Birding and Wildlife Guides and Tours in Eastern Europe
from the Baltic to the Balkans... and beyond.
Woodpeckers are charismatic birds and ProBirder has a fondness for the family.
One of the things that sets us apart from others is our knowledge of forest birds such as owls and particularly woodpeckers. Indeed, lead guide Gerard Gorman is a renowned woodpecker aficionado, who has travelled the world to observe, study, sound record and photograph the Picidae. He is author of Woodpeckers of Europe: a study of the European Picidae (Bruce Coleman), The Black Woodpecker: a monograph on Dryocopus martius (Lynx Edicions), Woodpecker (Reaktion), Woodpeckers (Bloomsbury) and Woodpeckers of the World: the Complete Guide (Helm/Bloomsbury). As well as the familiar “true” woodpeckers, the latter work also includes the unusual wrynecks, the tiny piculets, sapsuckers, flickers and the flamboyant flamebacks.
Central and Eastern Europe is home to 10 wonderful woodpecker species - Black, Eurasian Green, Grey-headed, Great Spotted, Syrian, Middle Spotted, White-backed, Lesser Spotted, Eurasian Three-toed and Wryneck - and we know where they are and how to find them.
Join the ProBirder team to see them all.
Further reading: here is a selection of articles and papers on woodpeckers by yours truly...
• Gorman, G. (1995): Identifying the presence of woodpecker
(Picidae) species on the basis of their holes and signs.
Aquila 102: 61–67.
• Gorman, G. (1996): Identification du Pic syriaque (Dendrocopos syriacus) et répartition en Europe.
• Gorman, G. (1997): Balkanspetten sprider sig norrut i Europa.
Var Fagelvarld: 5.
• Gorman, G. (1997): Get tracking.
Birdwatch 60: 25-29.
• Gorman, G. (1998): The Rot Sets In (White-backed Woodpecker).
• Gorman, G. (1998): The spread of Black Woodpecker in Europe – will it reach Britain next?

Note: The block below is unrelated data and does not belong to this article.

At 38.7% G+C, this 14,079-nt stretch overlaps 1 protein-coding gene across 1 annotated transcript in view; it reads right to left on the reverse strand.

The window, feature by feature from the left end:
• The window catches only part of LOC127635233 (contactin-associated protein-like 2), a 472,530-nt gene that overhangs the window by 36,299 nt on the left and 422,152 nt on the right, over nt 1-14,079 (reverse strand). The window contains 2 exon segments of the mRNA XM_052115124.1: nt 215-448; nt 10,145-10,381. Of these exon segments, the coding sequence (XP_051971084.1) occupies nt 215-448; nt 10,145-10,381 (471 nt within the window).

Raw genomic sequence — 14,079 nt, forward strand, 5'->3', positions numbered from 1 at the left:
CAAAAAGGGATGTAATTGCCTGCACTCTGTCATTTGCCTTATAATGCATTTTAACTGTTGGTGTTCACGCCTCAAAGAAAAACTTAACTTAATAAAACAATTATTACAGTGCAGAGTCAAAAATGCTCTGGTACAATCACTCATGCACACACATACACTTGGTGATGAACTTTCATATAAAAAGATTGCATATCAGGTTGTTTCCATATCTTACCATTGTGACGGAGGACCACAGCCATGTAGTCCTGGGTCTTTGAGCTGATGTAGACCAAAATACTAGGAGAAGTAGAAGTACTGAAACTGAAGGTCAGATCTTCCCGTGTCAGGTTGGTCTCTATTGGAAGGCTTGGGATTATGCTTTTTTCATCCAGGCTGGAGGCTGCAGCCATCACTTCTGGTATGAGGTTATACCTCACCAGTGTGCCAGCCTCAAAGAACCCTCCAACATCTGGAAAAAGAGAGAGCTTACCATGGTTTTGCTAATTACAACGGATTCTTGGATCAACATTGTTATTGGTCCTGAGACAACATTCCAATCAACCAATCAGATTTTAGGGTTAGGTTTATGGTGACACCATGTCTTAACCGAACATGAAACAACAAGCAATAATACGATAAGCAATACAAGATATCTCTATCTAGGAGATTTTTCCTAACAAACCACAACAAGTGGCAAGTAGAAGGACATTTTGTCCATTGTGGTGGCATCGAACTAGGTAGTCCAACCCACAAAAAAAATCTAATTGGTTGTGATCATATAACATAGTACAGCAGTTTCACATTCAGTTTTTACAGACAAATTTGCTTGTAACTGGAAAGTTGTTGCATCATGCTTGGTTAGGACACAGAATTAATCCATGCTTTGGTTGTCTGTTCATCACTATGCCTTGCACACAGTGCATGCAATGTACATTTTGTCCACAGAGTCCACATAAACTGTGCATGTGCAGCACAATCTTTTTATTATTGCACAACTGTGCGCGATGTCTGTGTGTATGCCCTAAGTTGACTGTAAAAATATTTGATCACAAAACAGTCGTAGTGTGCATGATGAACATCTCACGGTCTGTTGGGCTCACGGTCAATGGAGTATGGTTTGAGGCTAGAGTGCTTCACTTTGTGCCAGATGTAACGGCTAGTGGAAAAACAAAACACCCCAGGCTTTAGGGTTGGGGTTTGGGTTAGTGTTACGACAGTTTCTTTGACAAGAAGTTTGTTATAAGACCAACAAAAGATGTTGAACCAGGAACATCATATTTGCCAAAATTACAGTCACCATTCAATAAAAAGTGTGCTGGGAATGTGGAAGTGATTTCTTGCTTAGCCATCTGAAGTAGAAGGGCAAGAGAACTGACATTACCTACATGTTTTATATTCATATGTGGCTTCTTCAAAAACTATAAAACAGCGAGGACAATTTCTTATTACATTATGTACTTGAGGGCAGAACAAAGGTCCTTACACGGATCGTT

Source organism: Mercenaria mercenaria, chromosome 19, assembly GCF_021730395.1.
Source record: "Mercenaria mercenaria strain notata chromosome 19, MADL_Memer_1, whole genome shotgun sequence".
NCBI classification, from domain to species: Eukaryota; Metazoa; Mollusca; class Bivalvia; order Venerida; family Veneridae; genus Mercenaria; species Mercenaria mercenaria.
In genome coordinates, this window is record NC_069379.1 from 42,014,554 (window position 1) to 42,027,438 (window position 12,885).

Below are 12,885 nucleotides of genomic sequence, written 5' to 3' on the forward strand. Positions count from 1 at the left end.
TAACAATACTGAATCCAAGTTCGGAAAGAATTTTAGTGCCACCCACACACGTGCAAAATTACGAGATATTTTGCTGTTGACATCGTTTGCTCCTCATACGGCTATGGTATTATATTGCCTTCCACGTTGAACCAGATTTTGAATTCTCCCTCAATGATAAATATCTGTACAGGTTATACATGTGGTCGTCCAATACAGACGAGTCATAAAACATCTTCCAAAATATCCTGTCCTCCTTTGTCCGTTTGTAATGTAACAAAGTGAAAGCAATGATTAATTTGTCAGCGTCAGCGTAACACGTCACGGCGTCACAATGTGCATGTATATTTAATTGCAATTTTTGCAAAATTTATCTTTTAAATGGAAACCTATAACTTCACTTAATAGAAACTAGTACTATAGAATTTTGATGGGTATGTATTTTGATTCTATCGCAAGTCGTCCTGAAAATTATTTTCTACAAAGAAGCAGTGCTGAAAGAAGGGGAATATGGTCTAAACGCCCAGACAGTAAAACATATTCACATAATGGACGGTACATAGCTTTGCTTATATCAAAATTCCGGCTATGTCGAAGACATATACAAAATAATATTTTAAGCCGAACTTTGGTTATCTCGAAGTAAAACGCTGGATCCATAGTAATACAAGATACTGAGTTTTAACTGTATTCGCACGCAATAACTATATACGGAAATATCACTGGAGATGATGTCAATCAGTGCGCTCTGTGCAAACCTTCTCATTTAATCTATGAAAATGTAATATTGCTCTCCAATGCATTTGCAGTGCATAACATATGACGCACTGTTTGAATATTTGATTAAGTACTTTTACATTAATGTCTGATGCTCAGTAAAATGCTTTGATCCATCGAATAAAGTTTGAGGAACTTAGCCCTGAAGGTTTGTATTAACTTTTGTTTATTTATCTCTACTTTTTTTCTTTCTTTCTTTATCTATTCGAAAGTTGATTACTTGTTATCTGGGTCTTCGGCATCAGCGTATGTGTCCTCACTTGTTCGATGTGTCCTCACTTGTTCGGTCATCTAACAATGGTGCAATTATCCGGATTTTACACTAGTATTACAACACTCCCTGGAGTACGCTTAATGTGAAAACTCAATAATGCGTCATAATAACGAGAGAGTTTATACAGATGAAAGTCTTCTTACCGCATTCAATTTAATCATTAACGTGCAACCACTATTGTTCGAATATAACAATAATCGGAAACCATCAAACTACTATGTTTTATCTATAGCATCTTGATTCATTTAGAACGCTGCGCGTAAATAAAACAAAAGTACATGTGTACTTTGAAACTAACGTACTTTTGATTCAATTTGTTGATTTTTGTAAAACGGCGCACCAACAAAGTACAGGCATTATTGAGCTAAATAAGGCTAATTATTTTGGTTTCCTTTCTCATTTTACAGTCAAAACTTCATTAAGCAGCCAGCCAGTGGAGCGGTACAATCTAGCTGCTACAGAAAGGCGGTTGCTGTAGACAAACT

Birding World 11: 390-395.
• Gorman, G. (1998): Syrian Woodpecker using wall crevice as “anvil”.
British Birds 91: 378.
• Gorman, G. (1999): Pecking order.
Birdwatch 81: 27-30.
• Gorman, G. (1998): The identification of Syrian Woodpecker.
Alula 5: 82-88.
• Gorman, G. (2000): Black-and-white lookalikes.
Birdwatch 97: 26-30.
• Gorman, G. (2004): Drum major (White-backed Woodpecker ID).
• Gorman, G. (2004): Three-toed Woodpecker – species, races and clines.
Birding World 17: 209–220.
• Gorman, G. (2004): Woodpecker Nest Holes.
Alula 10: 122-125.
• Gorman, G. (2004): Zen and the art of woodpeckering.
Birds Illustrated 2.1: 6-12.
• Gorman, G. (2010): The Black Woodpecker (Dryocopus martius) feeding on a dead Mallard (Anas platyrhynchos).
Crex 30: 159-160.
• Gorman, G. (2010): A Forest Friendly Society.
Bird Art & Photography 2: 18-23.
• Gorman, G. (2010): Black Woodpecker excavating a cavity in autumn.
British Birds 103: 411.
• Gorman, G. (2010): Green Woodpecker excavating a cavity in autumn.
British Birds 104: 276.
• Gorman, G. (2011): Woodpecker royalty.
Birdwatch 228: 30-33.
• Gorman, G. (2011): Marks on the iris of the Black Woodpecker.
British Birds 104: 95-96.
• Gorman, G. (2011): In Search of Malaysia's Woodpeckers.
Suara Enggang 19: 20-24.
• Gorman, G. (2015): Europe's new endemic.
Birdwatch 281: 58-60.
• Gorman, G. (2016): Foraging signs and cavities of some European woodpeckers (Picidae): Identifying the clues that
lead to establishing the presence of species.
Pp. 87-97 in H. Winkler, ed. Developments in Woodpecker Biology
(Oberösterreichisches Landesmuseum, Linz).
• Gorman, G. (2018): Syrian Woodpecker (Dendrocopos syriacus) feeding mulberries (Morus nigra) to fledglings.
Aquila 125: 95–96.
• Gorman, G.(2019): Characteristics of Grey-headed Woodpecker (Picus canus) cavities in Hungary.
Aquila 126: 33–39.
• Gorman, G. (2019): Flamebacks.
Bird Watching (Autumn issue): 33–37.